Posted by jdg | Thursday, December 24, 2009

One kid sits in the backseat and tells her parents it won't be winter until there's snow on the ground. "I can't make it snow, kid," her dad says. Having grown up with the constant annoyance of lake-effect snow, even if he could, it's unlikely he would. They are driving west across the state, back to where he grew up, and when they cross that line where the snow stops and starts, where the grass in the highway median disappears and the pine boughs are draped with the last hurrah of the latest storm, the boy in the back seat (who has no memory for snow) looks out his window and says: ice cream.

This is what it means to be a bit shy of two: the world is still amazing enough that you might suddenly find it covered in ice cream.

* * * * *

For a lark he snaps up some mistletoe at the farmer's market. He ties it just above the third step of the staircase, telling his daughter, "When you stand under the mistletoe, you have to let someone kiss you." Just shy of five, she misinterprets this to mean she cannot pass under it without a kiss, as though the sprig were some enchanted object right out of her fairy stories. For a week, she will not go up or down the stairs without pausing there under the mistletoe, waiting for someone to notice, silent, longnecked, lip-pursed, anticipating the kiss that will grant her passage.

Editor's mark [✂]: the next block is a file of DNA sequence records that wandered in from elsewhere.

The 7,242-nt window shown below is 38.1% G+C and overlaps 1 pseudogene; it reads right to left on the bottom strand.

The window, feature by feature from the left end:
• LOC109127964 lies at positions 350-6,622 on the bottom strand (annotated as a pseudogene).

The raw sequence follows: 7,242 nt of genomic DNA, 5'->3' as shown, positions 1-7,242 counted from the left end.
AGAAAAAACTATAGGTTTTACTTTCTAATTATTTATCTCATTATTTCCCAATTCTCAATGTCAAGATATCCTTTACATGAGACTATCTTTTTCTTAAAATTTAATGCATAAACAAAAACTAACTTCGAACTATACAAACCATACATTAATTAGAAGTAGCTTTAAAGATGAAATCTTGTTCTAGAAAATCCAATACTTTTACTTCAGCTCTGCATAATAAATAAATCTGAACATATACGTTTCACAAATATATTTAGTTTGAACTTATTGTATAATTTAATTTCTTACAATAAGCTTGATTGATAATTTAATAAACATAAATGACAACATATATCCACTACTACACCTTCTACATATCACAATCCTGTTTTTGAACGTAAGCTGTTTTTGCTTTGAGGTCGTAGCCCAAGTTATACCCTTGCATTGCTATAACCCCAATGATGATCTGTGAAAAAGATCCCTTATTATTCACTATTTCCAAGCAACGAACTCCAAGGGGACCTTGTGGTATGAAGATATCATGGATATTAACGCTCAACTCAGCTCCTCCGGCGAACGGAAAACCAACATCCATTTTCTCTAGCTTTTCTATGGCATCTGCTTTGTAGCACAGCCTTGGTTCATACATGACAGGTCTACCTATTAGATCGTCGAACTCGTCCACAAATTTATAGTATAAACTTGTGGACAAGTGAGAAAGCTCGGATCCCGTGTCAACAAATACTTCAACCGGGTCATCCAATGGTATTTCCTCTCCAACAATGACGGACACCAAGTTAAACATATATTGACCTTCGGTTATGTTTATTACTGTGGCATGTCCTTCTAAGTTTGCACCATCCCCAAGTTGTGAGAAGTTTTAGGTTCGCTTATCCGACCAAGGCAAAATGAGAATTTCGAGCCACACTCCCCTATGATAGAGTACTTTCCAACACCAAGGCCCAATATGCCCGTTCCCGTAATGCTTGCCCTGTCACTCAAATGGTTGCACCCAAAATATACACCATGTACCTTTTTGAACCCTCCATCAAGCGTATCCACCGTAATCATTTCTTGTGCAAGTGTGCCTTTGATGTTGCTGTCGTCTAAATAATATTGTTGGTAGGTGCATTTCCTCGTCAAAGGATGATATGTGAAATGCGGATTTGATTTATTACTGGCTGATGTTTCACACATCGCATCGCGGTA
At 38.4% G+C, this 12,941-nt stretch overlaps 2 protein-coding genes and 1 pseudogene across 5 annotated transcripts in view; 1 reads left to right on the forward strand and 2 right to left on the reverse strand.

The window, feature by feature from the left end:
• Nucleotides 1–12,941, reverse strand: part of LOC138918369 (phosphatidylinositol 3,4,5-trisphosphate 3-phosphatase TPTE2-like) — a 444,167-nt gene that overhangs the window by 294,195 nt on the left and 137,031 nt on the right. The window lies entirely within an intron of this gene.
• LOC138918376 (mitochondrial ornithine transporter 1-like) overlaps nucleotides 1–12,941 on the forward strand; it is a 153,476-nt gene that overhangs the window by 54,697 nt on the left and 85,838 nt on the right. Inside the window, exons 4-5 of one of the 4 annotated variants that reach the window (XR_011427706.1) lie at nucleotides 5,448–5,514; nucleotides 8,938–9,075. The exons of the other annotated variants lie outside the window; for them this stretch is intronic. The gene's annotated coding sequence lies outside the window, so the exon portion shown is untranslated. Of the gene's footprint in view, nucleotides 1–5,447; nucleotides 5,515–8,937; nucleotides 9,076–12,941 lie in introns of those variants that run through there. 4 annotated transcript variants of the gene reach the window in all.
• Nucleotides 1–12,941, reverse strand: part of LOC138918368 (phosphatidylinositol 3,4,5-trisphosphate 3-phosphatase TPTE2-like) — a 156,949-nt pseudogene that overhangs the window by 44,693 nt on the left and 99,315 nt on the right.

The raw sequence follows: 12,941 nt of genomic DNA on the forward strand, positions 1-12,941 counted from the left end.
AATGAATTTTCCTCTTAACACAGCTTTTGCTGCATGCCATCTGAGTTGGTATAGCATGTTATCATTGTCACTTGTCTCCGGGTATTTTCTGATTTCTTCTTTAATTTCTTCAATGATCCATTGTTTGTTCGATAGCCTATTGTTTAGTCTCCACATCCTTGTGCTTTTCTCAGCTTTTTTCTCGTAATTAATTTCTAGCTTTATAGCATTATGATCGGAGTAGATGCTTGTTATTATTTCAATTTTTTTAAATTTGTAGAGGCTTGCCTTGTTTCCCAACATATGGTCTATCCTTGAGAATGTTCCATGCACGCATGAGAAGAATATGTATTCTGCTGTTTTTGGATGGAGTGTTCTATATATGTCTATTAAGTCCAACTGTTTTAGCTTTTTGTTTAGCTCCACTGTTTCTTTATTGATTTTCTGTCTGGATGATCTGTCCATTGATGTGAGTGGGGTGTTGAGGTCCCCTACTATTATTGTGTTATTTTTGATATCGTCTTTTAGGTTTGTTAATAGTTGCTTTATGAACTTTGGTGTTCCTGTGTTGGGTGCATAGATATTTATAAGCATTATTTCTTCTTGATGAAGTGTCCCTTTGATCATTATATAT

* * * * *

The snow finally sticks around their house on the sun's shyest day. By the time they're all swaddled in snowsuits and wool, the sun's long gone so they wander around their neighborhood by streetlight, looking for the best Christmas display. Though the salted sidewalks are clear, both kids choose to walk off the path, the snow crunching under new boots, the dog's tail swatting their polyester armor. More snow is falling and people like this might forget that the winter is long, and cold, so long as there are moments like this to help them survive it. "Watch it, Red," he says to the woman who has pelted him in the back with a snowball, her arm cocked with another. His daughter, cackling, attempts to throw a powdery clump that turns to snowdust before leaving her grip; still, he spirals backwards and feigns injury. His son piles on top of him, and their laughter cleaves the silence of this night.